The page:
Banks vary in terms of offerings, so it’s a good idea to examine your options and select the best plan for you. Once you choose your bank, bring in your EIN (or Social Security Number if you decide on a sole proprietorship), articles of incorporation, and other legal documents and open your new account.
Step 10: Get Business Insurance
Business insurance is an area that often gets overlooked yet it can be vital to your success as an entrepreneur. Insurance protects you from unexpected events that can have a devastating impact on your business.
Here are some types of insurance to consider:
General liability: The most comprehensive type of insurance, acting as a catch-all for many business elements that require coverage. If you get just one kind of insurance, this is it. It even protects against bodily injury and property damage.
Business Property: Provides coverage for your equipment and supplies.
Equipment Breakdown Insurance: Covers the cost of replacing or repairing equipment that has broken due to mechanical issues.
Worker’s compensation: Provides compensation to employees injured on the job.
Property: Covers your physical space, whether it is a cart, storefront, or office.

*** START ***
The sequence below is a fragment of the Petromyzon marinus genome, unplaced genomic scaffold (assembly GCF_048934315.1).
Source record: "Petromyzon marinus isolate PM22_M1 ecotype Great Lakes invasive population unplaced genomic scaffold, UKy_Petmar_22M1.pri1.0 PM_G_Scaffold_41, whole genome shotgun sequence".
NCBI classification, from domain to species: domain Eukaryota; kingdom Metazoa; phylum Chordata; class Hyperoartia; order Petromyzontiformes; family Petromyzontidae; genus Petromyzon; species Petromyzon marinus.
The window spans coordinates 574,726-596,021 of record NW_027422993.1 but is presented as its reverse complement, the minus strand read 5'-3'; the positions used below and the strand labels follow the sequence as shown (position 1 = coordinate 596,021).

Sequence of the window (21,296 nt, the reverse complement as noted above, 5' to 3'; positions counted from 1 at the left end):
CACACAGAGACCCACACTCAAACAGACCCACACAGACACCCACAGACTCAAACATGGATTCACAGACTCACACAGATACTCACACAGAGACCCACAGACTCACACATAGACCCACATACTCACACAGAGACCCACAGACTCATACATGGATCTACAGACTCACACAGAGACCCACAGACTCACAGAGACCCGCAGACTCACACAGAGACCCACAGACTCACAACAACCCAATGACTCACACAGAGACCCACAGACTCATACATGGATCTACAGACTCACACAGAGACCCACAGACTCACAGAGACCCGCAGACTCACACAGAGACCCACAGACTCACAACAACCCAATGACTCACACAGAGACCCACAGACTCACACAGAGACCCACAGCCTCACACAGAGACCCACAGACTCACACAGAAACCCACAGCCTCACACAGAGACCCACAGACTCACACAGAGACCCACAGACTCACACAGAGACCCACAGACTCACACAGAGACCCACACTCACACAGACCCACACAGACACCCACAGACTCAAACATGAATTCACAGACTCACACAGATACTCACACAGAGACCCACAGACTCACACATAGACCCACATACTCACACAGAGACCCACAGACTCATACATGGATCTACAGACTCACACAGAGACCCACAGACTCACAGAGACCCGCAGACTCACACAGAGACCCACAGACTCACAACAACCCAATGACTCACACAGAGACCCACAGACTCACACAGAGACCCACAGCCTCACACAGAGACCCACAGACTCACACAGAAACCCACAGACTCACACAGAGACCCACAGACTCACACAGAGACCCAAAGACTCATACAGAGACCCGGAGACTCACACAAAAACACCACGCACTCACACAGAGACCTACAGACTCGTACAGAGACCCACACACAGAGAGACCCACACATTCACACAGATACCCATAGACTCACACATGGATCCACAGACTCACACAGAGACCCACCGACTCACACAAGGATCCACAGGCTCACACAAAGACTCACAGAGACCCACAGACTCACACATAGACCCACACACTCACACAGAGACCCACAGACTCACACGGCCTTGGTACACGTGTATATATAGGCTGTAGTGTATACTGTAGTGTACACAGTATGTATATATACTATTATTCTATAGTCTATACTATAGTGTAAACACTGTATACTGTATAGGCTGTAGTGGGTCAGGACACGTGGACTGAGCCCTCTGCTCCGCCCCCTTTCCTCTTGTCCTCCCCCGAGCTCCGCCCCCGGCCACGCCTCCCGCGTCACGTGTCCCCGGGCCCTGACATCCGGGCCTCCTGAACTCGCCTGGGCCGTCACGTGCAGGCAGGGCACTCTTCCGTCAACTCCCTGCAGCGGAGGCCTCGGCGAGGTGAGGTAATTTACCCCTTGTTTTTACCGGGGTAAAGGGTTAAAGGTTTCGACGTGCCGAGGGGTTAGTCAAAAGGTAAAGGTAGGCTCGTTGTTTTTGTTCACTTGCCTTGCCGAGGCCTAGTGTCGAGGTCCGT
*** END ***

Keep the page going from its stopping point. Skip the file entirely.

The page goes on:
Commercial auto: Protection for your company-owned vehicle.
Professional liability: Protects against claims from a client who says they suffered a loss due to an error or omission in your work.
Business owner’s policy (BOP): This is an insurance plan that acts as an all-in-one insurance policy, a combination of the above insurance types.
As opening day nears, prepare for launch by reviewing and improving some key elements of your business.
Essential software and tools
Being an entrepreneur often means wearing many hats, from marketing to sales to accounting, which can be overwhelming. Fortunately, many websites and digital tools are available to help simplify many business tasks.
You may want to use industry-specific software, such as RepairShopr, Orderry, or RepairTRAX, to manage your estimates, repair projects, invoicing, and payments.
If you’re unfamiliar with basic accounting, you may want to hire a professional, especially as you begin. The consequences for filing incorrect tax documents can be harsh, so accuracy is crucial.
Develop your website
Website development is crucial because your site is your online presence and needs to convince prospective clients of your expertise and professionalism.
You can create your own website using different website builders. This route is very affordable, but figuring out how to build a website can be time-consuming. If you lack tech-savvy, you can hire a web designer or developer to create a custom website for your business.